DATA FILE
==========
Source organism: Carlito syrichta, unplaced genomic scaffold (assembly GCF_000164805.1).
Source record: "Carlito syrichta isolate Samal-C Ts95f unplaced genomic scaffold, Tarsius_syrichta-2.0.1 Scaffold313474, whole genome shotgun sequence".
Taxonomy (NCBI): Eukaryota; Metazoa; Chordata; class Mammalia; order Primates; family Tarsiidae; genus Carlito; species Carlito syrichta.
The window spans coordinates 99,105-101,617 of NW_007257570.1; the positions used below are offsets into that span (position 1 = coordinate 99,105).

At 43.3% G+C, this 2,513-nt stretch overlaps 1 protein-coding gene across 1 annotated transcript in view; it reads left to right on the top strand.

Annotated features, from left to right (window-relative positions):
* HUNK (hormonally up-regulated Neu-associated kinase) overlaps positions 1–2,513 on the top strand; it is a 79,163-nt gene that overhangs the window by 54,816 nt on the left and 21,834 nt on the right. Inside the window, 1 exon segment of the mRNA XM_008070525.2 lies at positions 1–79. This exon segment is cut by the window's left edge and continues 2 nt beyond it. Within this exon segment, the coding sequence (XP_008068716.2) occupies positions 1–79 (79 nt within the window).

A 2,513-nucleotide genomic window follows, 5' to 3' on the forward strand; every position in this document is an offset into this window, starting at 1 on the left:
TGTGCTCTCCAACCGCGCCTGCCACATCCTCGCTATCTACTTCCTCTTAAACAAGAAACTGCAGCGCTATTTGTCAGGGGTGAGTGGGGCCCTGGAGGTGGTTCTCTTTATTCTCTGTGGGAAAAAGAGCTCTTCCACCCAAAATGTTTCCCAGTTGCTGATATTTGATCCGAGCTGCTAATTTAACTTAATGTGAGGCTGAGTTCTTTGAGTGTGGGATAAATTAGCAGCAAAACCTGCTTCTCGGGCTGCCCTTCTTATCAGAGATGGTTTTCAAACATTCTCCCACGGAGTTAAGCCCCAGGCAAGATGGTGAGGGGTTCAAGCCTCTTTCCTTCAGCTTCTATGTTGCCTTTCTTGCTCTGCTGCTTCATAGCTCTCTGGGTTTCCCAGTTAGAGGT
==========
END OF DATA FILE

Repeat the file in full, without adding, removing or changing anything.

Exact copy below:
Source organism: Carlito syrichta, unplaced genomic scaffold (assembly GCF_000164805.1).
Source record: "Carlito syrichta isolate Samal-C Ts95f unplaced genomic scaffold, Tarsius_syrichta-2.0.1 Scaffold313474, whole genome shotgun sequence".
Taxonomy (NCBI): Eukaryota; Metazoa; Chordata; class Mammalia; order Primates; family Tarsiidae; genus Carlito; species Carlito syrichta.
The window spans coordinates 99,105-101,617 of NW_007257570.1; the positions used below are offsets into that span (position 1 = coordinate 99,105).

At 43.3% G+C, this 2,513-nt stretch overlaps 1 protein-coding gene across 1 annotated transcript in view; it reads left to right on the top strand.

Annotated features, from left to right (window-relative positions):
* HUNK (hormonally up-regulated Neu-associated kinase) overlaps positions 1–2,513 on the top strand; it is a 79,163-nt gene that overhangs the window by 54,816 nt on the left and 21,834 nt on the right. Inside the window, 1 exon segment of the mRNA XM_008070525.2 lies at positions 1–79. This exon segment is cut by the window's left edge and continues 2 nt beyond it. Within this exon segment, the coding sequence (XP_008068716.2) occupies positions 1–79 (79 nt within the window).

A 2,513-nucleotide genomic window follows, 5' to 3' on the forward strand; every position in this document is an offset into this window, starting at 1 on the left:
TGTGCTCTCCAACCGCGCCTGCCACATCCTCGCTATCTACTTCCTCTTAAACAAGAAACTGCAGCGCTATTTGTCAGGGGTGAGTGGGGCCCTGGAGGTGGTTCTCTTTATTCTCTGTGGGAAAAAGAGCTCTTCCACCCAAAATGTTTCCCAGTTGCTGATATTTGATCCGAGCTGCTAATTTAACTTAATGTGAGGCTGAGTTCTTTGAGTGTGGGATAAATTAGCAGCAAAACCTGCTTCTCGGGCTGCCCTTCTTATCAGAGATGGTTTTCAAACATTCTCCCACGGAGTTAAGCCCCAGGCAAGATGGTGAGGGGTTCAAGCCTCTTTCCTTCAGCTTCTATGTTGCCTTTCTTGCTCTGCTGCTTCATAGCTCTCTGGGTTTCCCAGTTAGAGGT